With the increasing number of treatment options far heart disease, decision-making requires profiles of risk far conventional cardiac surgery. Refinements in techniques and clinical practices seem to have reduced surgical risk. This study was performed to determine current risk factors. From July 1, 1990, to June 30, 1996, 1,036 consecutive patients underwent 1,042 head operations using standard incisions and cardiopulmonary bypass with cardioplegia. Univariate and multivariate analyses using a logistic regression model were performed to determine factors significant far combined 30-day and hospital mortality. To determine if there were trends in the results and the risk factors, the last 500 consecutive cases in the series were analyzed separately. Overall, 30-day mortality was 17 of 1,042 (1.6%) and combined 30-day and hospital mortality was 27 of 1,042 (2.6%). Significant risk factors far combined 30-day and hospital mortality by multivariate analyses were: emergent/resuscitative status, preoperative dialysis, left ventricular ejection fraction ≤30%, valve operation, and creatinine ≤1.5 mg/dl. Comparison with baseline characteristics of the patients undergoing the last 500 consecutive operations to the earlier 542 operations in the study group showed that risk factors had a very similar profile for the 2 groups. The overall 30-day mortality far the last 500 consecutive operations was 5 of 500 (1.0%) and combined 30-day and hospital mortality was 8 of 500 (1.6%). The significant risk factors by multivariate analyses were reduced to left ventricular ejection fraction ≤30% and creatinine ≤ 1.5 mg/dl. These results indicate that modern techniques and clinical practices have mitigated well-recognized risk factors in conventional cardiac surgery and this trend is ongoing.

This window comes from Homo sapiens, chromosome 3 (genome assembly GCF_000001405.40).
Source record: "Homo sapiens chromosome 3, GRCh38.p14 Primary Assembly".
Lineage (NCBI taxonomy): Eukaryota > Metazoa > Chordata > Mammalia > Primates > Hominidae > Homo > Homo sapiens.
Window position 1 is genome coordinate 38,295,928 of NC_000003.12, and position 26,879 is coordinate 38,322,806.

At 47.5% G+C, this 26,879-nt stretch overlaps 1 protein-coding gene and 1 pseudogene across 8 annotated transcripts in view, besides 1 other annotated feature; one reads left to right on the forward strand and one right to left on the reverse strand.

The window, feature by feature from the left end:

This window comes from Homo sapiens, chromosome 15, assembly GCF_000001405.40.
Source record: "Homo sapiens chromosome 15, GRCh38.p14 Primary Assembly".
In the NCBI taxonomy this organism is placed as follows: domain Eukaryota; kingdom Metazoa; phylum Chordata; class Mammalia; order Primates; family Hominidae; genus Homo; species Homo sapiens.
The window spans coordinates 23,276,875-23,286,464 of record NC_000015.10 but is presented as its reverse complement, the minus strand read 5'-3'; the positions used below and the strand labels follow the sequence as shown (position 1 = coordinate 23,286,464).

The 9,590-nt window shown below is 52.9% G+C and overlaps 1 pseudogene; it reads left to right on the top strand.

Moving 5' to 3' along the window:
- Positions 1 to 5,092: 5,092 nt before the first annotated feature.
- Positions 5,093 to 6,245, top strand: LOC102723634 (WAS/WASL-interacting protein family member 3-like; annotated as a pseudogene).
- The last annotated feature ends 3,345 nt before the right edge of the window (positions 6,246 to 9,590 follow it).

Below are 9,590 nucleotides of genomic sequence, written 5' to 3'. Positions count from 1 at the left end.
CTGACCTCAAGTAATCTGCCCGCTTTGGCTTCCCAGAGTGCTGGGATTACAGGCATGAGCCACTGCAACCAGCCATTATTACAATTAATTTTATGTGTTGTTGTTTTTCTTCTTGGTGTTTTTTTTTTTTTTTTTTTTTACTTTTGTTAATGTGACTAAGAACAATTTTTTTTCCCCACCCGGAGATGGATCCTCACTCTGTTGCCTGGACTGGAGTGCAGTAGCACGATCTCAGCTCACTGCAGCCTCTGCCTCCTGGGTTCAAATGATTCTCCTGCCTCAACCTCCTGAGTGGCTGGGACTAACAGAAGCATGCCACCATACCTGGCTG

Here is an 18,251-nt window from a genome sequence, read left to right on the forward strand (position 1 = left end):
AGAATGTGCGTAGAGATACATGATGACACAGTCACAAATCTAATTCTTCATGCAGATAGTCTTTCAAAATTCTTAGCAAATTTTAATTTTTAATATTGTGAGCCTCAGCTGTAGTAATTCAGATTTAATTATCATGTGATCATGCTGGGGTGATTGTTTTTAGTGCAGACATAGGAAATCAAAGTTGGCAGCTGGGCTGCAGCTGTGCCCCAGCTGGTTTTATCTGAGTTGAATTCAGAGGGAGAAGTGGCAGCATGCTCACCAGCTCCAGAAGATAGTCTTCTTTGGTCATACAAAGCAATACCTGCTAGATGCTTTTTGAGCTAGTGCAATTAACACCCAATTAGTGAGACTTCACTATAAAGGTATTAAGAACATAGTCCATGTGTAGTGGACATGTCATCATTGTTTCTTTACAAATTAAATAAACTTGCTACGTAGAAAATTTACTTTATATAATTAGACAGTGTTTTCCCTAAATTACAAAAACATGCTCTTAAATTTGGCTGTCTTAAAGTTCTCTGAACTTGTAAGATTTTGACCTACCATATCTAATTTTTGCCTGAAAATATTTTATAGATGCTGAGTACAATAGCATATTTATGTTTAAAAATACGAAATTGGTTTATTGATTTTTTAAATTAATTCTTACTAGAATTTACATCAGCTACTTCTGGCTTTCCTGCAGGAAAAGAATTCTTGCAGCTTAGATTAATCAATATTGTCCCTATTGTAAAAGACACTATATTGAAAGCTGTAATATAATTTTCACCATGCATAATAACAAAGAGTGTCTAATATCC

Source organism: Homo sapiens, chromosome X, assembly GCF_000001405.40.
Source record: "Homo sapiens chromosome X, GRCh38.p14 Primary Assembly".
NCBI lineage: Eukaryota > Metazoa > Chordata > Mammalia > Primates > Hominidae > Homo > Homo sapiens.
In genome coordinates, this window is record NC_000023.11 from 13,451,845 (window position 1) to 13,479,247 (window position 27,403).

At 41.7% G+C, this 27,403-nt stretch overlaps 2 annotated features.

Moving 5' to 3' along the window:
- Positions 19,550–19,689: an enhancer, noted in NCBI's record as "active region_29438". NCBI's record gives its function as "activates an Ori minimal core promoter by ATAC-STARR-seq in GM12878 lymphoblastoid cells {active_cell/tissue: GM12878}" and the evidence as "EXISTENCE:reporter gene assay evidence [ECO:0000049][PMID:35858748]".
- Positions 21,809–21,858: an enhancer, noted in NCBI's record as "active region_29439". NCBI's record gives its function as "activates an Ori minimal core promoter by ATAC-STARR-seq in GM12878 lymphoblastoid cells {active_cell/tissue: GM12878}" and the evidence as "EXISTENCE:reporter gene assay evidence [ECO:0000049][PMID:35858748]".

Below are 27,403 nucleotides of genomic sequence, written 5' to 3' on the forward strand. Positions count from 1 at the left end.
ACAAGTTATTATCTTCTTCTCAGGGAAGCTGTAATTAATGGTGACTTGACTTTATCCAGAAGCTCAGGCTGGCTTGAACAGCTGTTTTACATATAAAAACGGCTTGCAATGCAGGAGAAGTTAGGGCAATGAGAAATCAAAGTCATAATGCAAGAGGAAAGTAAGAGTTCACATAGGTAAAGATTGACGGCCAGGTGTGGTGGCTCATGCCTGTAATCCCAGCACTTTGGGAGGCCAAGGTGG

ASJC Scopus subject areas
- Cardiology and Cardiovascular Medicine